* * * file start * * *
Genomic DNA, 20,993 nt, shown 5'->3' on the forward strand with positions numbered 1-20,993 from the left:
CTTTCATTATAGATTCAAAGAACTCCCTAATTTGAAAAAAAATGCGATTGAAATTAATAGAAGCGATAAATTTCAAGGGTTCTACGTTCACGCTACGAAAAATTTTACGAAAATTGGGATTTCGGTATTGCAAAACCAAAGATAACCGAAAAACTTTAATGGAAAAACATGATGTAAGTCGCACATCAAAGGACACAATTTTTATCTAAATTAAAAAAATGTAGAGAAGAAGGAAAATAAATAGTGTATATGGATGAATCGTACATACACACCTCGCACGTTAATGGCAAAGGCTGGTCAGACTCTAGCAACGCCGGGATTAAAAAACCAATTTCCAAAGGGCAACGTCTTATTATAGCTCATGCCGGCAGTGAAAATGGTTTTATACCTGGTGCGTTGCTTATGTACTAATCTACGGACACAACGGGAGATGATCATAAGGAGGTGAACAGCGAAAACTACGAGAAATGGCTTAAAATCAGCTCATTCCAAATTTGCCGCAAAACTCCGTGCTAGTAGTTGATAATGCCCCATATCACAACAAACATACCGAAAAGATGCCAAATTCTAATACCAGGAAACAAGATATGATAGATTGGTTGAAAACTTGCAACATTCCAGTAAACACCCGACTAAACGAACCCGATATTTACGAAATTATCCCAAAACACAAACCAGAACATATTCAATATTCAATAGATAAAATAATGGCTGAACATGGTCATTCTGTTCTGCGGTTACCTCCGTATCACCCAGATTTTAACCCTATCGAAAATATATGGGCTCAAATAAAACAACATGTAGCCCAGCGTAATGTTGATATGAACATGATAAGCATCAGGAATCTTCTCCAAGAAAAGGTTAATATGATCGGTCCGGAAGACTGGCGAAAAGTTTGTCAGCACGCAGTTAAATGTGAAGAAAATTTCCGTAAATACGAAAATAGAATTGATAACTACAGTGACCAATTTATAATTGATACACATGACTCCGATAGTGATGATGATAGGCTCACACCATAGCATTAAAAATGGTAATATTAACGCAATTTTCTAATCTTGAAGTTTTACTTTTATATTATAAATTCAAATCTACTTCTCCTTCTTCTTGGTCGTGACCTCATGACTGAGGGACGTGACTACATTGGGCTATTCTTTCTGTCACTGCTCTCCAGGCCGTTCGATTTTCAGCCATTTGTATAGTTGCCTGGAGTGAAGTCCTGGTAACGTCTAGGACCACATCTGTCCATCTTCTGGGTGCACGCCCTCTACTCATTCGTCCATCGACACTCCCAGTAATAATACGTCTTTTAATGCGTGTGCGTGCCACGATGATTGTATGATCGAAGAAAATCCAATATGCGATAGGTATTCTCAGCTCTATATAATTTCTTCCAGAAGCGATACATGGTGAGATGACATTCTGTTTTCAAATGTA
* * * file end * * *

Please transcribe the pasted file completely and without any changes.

Genomic DNA, 20,993 nt, shown 5'->3' on the forward strand with positions numbered 1-20,993 from the left:
CTTTCATTATAGATTCAAAGAACTCCCTAATTTGAAAAAAAATGCGATTGAAATTAATAGAAGCGATAAATTTCAAGGGTTCTACGTTCACGCTACGAAAAATTTTACGAAAATTGGGATTTCGGTATTGCAAAACCAAAGATAACCGAAAAACTTTAATGGAAAAACATGATGTAAGTCGCACATCAAAGGACACAATTTTTATCTAAATTAAAAAAATGTAGAGAAGAAGGAAAATAAATAGTGTATATGGATGAATCGTACATACACACCTCGCACGTTAATGGCAAAGGCTGGTCAGACTCTAGCAACGCCGGGATTAAAAAACCAATTTCCAAAGGGCAACGTCTTATTATAGCTCATGCCGGCAGTGAAAATGGTTTTATACCTGGTGCGTTGCTTATGTACTAATCTACGGACACAACGGGAGATGATCATAAGGAGGTGAACAGCGAAAACTACGAGAAATGGCTTAAAATCAGCTCATTCCAAATTTGCCGCAAAACTCCGTGCTAGTAGTTGATAATGCCCCATATCACAACAAACATACCGAAAAGATGCCAAATTCTAATACCAGGAAACAAGATATGATAGATTGGTTGAAAACTTGCAACATTCCAGTAAACACCCGACTAAACGAACCCGATATTTACGAAATTATCCCAAAACACAAACCAGAACATATTCAATATTCAATAGATAAAATAATGGCTGAACATGGTCATTCTGTTCTGCGGTTACCTCCGTATCACCCAGATTTTAACCCTATCGAAAATATATGGGCTCAAATAAAACAACATGTAGCCCAGCGTAATGTTGATATGAACATGATAAGCATCAGGAATCTTCTCCAAGAAAAGGTTAATATGATCGGTCCGGAAGACTGGCGAAAAGTTTGTCAGCACGCAGTTAAATGTGAAGAAAATTTCCGTAAATACGAAAATAGAATTGATAACTACAGTGACCAATTTATAATTGATACACATGACTCCGATAGTGATGATGATAGGCTCACACCATAGCATTAAAAATGGTAATATTAACGCAATTTTCTAATCTTGAAGTTTTACTTTTATATTATAAATTCAAATCTACTTCTCCTTCTTCTTGGTCGTGACCTCATGACTGAGGGACGTGACTACATTGGGCTATTCTTTCTGTCACTGCTCTCCAGGCCGTTCGATTTTCAGCCATTTGTATAGTTGCCTGGAGTGAAGTCCTGGTAACGTCTAGGACCACATCTGTCCATCTTCTGGGTGCACGCCCTCTACTCATTCGTCCATCGACACTCCCAGTAATAATACGTCTTTTAATGCGTGTGCGTGCCACGATGATTGTATGATCGAAGAAAATCCAATATGCGATAGGTATTCTCAGCTCTATATAATTTCTTCCAGAAGCGATACATGGTGAGATGACATTCTGTTTTCAAATGTA